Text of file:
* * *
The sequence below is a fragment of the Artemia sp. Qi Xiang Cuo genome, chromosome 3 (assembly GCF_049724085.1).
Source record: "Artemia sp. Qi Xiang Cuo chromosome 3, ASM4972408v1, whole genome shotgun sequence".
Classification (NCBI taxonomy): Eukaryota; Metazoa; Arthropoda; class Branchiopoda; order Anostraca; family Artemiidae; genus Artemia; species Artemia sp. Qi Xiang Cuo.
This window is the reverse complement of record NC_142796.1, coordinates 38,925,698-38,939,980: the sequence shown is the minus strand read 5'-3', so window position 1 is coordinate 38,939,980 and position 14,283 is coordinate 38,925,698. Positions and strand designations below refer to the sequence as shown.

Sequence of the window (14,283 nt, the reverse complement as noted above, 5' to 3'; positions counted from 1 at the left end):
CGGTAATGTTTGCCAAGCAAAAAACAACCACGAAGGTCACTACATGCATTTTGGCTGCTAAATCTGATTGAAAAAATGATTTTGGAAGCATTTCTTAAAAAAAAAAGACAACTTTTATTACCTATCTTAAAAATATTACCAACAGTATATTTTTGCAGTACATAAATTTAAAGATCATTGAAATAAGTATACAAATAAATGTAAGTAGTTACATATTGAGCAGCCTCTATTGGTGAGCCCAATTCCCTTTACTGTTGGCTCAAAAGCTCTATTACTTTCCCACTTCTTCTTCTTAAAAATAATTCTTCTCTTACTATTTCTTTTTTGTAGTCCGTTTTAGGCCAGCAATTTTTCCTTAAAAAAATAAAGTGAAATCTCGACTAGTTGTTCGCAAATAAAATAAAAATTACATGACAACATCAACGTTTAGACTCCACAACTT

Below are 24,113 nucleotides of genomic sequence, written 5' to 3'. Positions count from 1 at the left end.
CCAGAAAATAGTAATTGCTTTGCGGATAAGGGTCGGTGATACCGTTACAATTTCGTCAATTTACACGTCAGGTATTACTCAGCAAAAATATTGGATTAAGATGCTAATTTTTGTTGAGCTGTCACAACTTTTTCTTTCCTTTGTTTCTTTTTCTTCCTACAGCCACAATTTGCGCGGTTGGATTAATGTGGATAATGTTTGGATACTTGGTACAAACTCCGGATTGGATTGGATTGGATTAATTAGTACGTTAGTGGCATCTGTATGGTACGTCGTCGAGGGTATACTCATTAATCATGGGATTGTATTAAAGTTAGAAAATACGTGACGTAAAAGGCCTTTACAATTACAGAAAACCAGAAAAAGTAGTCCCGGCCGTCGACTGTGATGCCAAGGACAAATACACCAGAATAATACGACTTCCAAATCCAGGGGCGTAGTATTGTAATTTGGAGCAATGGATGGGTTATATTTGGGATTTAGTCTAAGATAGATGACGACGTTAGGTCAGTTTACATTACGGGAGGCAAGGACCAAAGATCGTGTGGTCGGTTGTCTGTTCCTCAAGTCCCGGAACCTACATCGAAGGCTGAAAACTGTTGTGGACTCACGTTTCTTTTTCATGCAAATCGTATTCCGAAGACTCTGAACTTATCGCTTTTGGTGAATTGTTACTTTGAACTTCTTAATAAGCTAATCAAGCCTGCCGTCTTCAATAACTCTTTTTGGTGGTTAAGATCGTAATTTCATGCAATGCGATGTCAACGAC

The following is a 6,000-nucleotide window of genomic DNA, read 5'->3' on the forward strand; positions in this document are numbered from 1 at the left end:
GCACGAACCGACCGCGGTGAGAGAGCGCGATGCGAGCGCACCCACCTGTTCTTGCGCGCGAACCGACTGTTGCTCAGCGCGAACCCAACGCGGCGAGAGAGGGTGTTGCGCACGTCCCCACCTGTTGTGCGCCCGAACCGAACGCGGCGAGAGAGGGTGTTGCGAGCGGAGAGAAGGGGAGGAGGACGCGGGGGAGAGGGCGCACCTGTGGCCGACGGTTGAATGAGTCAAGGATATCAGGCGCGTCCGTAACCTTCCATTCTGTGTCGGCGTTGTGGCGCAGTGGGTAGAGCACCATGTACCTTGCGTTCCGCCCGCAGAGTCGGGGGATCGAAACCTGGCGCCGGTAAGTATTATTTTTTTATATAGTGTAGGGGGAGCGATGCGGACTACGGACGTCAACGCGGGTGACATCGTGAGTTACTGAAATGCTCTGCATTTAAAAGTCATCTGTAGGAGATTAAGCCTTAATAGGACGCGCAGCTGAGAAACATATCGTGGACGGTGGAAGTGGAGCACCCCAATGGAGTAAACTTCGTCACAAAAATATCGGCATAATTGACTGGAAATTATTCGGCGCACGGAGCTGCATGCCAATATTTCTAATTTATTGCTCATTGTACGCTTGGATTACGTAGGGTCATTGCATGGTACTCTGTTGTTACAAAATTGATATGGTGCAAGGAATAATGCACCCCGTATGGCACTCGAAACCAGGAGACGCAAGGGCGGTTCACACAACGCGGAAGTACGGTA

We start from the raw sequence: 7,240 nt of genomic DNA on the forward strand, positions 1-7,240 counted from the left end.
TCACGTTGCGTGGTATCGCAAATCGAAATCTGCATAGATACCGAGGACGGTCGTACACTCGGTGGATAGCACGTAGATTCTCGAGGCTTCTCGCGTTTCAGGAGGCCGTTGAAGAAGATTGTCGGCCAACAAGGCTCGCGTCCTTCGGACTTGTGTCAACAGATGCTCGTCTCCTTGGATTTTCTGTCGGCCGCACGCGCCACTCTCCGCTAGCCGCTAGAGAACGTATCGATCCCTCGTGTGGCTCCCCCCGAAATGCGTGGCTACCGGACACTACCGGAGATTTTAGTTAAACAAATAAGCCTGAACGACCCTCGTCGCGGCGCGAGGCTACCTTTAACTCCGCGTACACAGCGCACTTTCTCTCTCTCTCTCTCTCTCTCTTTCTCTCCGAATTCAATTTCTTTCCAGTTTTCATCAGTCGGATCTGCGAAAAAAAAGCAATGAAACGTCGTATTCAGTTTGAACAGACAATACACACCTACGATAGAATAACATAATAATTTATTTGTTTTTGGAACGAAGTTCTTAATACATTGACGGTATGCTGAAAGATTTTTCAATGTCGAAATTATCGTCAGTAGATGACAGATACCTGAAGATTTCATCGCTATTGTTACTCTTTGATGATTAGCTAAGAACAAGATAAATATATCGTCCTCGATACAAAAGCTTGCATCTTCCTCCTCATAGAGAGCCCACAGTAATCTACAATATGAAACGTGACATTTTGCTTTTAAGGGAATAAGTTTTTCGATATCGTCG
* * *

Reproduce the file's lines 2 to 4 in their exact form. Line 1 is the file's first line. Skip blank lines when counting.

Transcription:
Source record: "Artemia sp. Qi Xiang Cuo chromosome 3, ASM4972408v1, whole genome shotgun sequence".
Classification (NCBI taxonomy): Eukaryota; Metazoa; Arthropoda; class Branchiopoda; order Anostraca; family Artemiidae; genus Artemia; species Artemia sp. Qi Xiang Cuo.
This window is the reverse complement of record NC_142796.1, coordinates 38,925,698-38,939,980: the sequence shown is the minus strand read 5'-3', so window position 1 is coordinate 38,939,980 and position 14,283 is coordinate 38,925,698. Positions and strand designations below refer to the sequence as shown.